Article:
Showbiz luminaries such as Steven Spielberg, George Lucas and Dustin Hoffman have commented in recent months that the quality of Hollywood movies today is as bad as they’ve ever seen. It’s certainly gotten harder, financially speaking, for many filmmakers to see a movie through to fruition. And yet, good, even great, motion pictures continue to sneak through and find their way to an audience. Rarer still are those years when several superlative movies all come out at once. Here is our take on the five best years in American cinema, in chronological order.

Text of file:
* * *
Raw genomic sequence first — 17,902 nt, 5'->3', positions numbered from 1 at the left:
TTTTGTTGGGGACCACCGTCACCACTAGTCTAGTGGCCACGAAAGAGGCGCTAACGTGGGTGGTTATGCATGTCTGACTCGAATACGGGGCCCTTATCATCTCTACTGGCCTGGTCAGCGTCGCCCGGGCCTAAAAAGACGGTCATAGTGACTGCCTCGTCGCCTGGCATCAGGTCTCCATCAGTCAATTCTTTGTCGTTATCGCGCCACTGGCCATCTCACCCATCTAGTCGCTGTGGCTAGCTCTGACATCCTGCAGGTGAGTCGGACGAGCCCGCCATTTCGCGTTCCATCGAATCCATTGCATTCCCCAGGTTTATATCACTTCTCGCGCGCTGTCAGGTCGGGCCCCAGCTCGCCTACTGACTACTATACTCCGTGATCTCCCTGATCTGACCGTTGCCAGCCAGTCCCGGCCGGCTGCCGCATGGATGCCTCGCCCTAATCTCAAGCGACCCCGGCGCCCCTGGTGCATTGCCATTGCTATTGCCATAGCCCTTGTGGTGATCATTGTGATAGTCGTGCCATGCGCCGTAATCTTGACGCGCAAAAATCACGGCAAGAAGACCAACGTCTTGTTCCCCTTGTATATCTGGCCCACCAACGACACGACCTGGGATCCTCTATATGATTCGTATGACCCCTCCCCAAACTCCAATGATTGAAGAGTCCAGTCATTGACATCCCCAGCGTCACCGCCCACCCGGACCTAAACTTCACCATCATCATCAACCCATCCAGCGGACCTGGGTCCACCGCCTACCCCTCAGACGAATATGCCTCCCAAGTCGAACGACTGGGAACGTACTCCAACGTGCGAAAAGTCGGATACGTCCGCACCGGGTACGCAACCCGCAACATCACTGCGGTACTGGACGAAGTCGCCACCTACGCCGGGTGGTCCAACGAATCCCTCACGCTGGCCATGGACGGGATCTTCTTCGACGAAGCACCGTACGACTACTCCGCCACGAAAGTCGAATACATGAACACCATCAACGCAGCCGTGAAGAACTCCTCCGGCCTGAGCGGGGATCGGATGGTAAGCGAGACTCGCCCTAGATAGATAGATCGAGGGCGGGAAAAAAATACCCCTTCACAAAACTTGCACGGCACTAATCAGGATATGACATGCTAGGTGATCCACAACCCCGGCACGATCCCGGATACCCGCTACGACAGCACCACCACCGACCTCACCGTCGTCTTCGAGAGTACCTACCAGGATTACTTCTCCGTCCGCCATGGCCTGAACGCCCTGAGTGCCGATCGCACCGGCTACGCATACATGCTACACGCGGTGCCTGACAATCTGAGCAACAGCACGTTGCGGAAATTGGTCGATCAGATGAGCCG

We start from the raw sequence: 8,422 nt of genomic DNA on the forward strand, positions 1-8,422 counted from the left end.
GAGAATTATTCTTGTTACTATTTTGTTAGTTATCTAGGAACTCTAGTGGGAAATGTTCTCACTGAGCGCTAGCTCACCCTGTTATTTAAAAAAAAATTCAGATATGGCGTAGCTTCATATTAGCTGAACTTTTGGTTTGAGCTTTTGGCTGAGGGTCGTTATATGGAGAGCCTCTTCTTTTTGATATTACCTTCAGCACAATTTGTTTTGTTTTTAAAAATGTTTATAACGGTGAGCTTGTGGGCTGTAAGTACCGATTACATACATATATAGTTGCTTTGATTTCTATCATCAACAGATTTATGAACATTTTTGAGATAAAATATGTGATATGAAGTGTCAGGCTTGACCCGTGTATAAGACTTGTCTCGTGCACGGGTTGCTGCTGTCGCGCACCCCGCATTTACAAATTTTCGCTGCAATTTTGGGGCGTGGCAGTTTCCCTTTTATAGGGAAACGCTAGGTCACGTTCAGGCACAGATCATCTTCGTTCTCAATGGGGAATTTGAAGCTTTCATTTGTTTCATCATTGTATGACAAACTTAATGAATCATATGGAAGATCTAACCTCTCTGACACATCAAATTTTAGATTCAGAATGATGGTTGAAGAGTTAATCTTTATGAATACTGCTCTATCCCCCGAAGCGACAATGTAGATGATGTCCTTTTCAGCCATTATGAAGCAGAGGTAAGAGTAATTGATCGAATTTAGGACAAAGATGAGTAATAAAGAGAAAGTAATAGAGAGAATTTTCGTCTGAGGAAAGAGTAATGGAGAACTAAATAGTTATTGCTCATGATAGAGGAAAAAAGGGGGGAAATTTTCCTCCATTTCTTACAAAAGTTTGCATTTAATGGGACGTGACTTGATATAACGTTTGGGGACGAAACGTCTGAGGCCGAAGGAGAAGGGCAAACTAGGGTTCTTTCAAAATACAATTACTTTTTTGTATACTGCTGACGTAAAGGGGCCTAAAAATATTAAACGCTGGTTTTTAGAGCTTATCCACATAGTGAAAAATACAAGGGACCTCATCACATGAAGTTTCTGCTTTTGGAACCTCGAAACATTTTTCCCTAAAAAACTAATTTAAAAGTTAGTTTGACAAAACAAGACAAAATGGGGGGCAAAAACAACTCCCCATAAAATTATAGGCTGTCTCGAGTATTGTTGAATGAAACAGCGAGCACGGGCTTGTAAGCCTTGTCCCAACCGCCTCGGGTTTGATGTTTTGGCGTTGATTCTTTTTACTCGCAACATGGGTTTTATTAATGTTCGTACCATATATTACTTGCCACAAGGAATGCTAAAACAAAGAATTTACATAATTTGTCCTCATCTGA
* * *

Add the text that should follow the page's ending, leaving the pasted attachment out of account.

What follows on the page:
More than 75 years later, Gone With the Wind remains the all-time box-office champion (adjusted for inflation), and by a comfortable margin. Today, in an era when movie hype is commonplace, no film has yet to equal that which surrounded GWTW‘s release. That’s a reality modern-day detractors determined to lambast the picture for its period-appropriate treatment of slavery can’t deny. But 1939 was also the year in which one of the most widely seen films in history, The Wizard of Oz, debuted to raves. It may have won the Oscar for Best Picture if GWTW, which was the winner, had come out in another year. The film’s reputation has only grown with time; according to the Library of Congress, Oz holds the honor of most-viewed movie in television syndication, since premiering there in 1956. Beyond these two smash motion pictures, the hits kept on coming in 1939. Mr. Smith Goes to Washington, one of James Stewart’s strongest films, stands today as a landmark of civic idealism. Hollywood was still very much in love with adopting classic literature in 1939, and Wuthering Heights, starring Laurence Olivier and Merle Oberon, is a romantic masterpiece. And in Stagecoach, actor John Wayne and director John Ford essentially heralded their arrival as a filmmaking partnership that would deliver hit after hit, 14 films in all, for the next three decades.